The SPCs are still undergoing maintenance and we recently retrieved them from the pier with friendly cephalopod stowed away under our device. The sucker was a little attached, but we managed to safely return him to the sea. After handling the stowaway, we cleaned off as much kelp and barnacles as we could, then prepped the SPCs for dismantlement and a deep clean. Once they are refitted and redeployed, we will post an update here. Big thanks to our divers, Rich and Taylor, for helping get the cameras out of the water!
A committee of editors from the Journal of the Optical Society of America A (JOSA A) choose our paper on Plankton reconstruction through robust statistical optical tomography for the Best Research Paper Prize! They were particularly impressed by the thoroughness of the study and the clarity of our presentation. Check out the above link if you want to learn more about this topic.
The SPCs still need additional maintenance and software updates. The cameras are currently turned off and we are making adjustments as we speak. If you’re missing out on your daily dose of plankton, please visit this secondary site where our Swiss colleagues are posting live images from a lake in Switzerland. Once the cameras are back on, we will post an update here. Thank you!
The time has come yet again for the annual overhaul of the SPCs. With volunteers from the Scripps diver community, the cameras were removed from the pier piling, hoisted to the pier deck, and thoroughly cleaned. The cables and underwater wipers were replaced, and then the refreshed instrument was lowered down and reinstalled. Many thanks to the hard work of our divers Natalia, Rex, Rich, and Taylor!
Early in November, the SPCs were pulled from the pier and brought back to the lab for a full overhaul. One of the internal computers had suffered thermal damage from a damaged cooling fan, so after some replacements, upgrades, and realigning, the SPCs were successfully remounted yesterday. They are once again onine!
Recently, biofouling on the ports began ot cut off the field of view, showig that it was time for another cleaning. Scripps divers were able to clean off the ports, as well as replace a cable that had ceased to function. Thanks to their hard work, the SPC is once again capturing and saving live data. How does a cable break happen? Generally it starts with a small hole in the jacket from a barnacle. All it takes is a smal gap for seawater to access one of the conductors in the cable. In this case, it was the ground line that got exposed. Once open to the water, galvanic corrosion sped along by the operating voltage then make short work of the exposed conductor.
After a maintenance dive to remove a buildup of biofouling, and extensive work on the server, both the cameras and the website are back online!
The backend of the SPC website is undergoing some sorely needed upgrades and revitalization as the servers are being updated and replaced with more secure systems. Sadly, the plankton viewer will be down until this work can be completed. The data is safe, and the viewer will be back up as soon as possible!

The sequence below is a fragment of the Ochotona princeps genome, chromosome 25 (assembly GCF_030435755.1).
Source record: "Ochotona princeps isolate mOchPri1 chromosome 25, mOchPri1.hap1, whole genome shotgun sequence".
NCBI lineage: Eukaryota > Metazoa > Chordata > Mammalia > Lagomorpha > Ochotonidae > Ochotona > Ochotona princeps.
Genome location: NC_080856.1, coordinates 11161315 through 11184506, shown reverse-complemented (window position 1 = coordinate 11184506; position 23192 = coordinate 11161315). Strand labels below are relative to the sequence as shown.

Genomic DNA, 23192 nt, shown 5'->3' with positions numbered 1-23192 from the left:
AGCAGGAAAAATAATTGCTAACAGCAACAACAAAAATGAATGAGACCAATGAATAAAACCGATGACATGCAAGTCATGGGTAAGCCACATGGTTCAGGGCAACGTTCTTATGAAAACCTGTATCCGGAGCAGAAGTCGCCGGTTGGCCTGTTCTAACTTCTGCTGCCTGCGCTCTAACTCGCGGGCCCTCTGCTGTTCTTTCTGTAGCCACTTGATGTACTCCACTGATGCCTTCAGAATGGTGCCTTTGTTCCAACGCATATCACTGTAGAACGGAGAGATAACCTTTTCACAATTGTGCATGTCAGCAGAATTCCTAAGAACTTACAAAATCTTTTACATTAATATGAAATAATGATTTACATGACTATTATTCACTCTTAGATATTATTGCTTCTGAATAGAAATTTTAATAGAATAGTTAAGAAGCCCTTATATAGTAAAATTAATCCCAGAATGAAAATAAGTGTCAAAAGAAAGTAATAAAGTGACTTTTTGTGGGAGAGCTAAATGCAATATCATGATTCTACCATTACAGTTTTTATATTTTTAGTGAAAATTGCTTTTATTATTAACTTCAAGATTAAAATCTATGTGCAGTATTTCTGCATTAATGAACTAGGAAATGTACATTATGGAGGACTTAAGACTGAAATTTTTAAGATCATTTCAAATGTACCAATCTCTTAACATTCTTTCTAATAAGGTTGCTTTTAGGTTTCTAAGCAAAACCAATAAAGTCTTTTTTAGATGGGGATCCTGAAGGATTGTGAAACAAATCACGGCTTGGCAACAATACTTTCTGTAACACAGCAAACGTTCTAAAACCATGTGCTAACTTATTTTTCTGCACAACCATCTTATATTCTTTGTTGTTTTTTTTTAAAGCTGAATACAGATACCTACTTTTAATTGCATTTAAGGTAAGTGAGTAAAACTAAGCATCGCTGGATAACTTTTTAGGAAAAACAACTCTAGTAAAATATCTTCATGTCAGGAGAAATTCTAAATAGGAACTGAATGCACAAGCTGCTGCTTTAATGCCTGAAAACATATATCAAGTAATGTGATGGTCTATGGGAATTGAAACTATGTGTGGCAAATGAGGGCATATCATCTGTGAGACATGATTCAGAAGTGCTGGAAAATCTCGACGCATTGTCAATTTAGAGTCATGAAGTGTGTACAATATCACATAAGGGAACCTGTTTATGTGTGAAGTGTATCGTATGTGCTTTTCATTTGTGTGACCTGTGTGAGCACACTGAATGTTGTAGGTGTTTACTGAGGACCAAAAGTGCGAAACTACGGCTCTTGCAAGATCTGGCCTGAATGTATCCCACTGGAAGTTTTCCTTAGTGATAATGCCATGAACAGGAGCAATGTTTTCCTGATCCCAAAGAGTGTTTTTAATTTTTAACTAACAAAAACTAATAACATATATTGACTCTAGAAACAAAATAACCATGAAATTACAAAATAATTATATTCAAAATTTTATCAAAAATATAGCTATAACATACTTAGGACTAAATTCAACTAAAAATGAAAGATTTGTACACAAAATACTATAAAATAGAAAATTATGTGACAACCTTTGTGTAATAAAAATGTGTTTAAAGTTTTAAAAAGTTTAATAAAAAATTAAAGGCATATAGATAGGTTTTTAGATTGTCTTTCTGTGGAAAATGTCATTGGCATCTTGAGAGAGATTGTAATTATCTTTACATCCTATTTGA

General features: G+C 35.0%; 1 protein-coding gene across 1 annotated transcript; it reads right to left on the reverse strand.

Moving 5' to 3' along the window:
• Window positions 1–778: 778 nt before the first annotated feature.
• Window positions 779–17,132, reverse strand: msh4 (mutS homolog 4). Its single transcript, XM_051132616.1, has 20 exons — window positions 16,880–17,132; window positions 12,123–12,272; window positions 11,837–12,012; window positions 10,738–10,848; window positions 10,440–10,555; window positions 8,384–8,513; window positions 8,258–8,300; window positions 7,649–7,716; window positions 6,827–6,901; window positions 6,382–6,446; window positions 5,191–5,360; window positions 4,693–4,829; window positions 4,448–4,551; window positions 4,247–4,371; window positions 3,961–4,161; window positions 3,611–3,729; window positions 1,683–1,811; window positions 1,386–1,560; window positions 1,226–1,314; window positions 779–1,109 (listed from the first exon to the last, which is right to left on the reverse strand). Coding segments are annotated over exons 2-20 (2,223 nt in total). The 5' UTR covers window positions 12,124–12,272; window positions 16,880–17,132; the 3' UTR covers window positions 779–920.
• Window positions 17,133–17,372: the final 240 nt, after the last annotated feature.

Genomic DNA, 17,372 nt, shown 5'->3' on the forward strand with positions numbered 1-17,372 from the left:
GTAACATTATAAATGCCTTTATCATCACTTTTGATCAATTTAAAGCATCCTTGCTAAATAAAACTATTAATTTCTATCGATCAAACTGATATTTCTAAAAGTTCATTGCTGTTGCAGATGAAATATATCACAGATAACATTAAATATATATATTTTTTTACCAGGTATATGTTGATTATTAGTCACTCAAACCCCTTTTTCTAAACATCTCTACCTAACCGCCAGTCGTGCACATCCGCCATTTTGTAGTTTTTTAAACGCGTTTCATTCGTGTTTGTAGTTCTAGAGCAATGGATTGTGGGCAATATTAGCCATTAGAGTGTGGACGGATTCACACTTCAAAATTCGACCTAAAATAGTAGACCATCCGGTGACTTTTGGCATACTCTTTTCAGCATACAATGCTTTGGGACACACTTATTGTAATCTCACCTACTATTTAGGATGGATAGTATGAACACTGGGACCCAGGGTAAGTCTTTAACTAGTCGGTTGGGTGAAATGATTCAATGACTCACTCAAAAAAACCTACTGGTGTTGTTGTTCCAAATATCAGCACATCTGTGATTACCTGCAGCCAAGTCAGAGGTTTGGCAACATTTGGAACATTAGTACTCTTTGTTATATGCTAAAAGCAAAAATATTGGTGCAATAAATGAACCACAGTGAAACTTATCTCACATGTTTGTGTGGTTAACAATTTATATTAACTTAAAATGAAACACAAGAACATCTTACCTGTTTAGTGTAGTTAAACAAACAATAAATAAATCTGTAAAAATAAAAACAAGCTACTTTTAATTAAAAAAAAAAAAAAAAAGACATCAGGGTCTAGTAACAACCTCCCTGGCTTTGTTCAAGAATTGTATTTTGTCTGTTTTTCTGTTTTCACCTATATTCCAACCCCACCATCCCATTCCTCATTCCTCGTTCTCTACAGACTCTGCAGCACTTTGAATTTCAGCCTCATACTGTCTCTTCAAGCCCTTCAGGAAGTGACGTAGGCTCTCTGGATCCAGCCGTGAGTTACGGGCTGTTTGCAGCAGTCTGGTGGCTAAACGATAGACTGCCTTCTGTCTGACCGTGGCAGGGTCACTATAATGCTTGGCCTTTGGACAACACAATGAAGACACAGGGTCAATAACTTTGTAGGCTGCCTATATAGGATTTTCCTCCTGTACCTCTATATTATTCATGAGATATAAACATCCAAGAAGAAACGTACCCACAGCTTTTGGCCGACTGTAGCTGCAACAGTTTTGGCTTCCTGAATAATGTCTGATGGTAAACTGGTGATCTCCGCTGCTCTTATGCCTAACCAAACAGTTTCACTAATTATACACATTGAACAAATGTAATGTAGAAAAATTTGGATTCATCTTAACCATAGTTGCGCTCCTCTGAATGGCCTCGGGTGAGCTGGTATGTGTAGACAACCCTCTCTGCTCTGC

Pichaya and Eric removed the entire SPC frame yesterday morning to take care of some major maintenance. After only three months since the last surface cleaning session, the whole system had gotten pretty fuzzy. Check out all that growth!
Aside from giving the SPC a shave, the major reason for pulling the instrument was to reinstall the port wipers. Putting the wipers on the frame is too challenging for a diver to do underwater, so we had to wait for a good swell window to bring it to surface.
Once the SPC was on the pier, Devin and Alejandra joined in for some good ol’ barnacle smashing and gunk scraping. After the system was reasonably clean, we attached wipers. A good amount of time went into aligning the blades – each one needs to sweep across two ports with enough pressure to remove any sediment or critters.
With the wipers installed and tested, the team decided to change the u-bolts for a clamp system. The u-bolts have held the camera housings to the frame for several years. The threads were corroded from years of exposure and ran the risk of coming loose. Moreover, the clamps are a little easier to install and leave more space for cables.
After re-securing all the cables and the copper mesh cage, Pichaya and Eric returned the fully assembled system to its spot on the pier. All told, the camera was out of the water for about 6 hours. Between the cage and wipers, we hope the SPC will not need to come to the surface again for another 6 months or so.
The SPC immediately started collecting a huge number of images of diatom chains! Go to the image viewer for more of those. You can also look at our historical data and to see how the plankton population shifts over time.
Check out more of Pichaya’s pictures of our cleaning session on Scripps Pier.
Paul and Eric cleaned the cameras today. Both strobe ports were heavily fouled.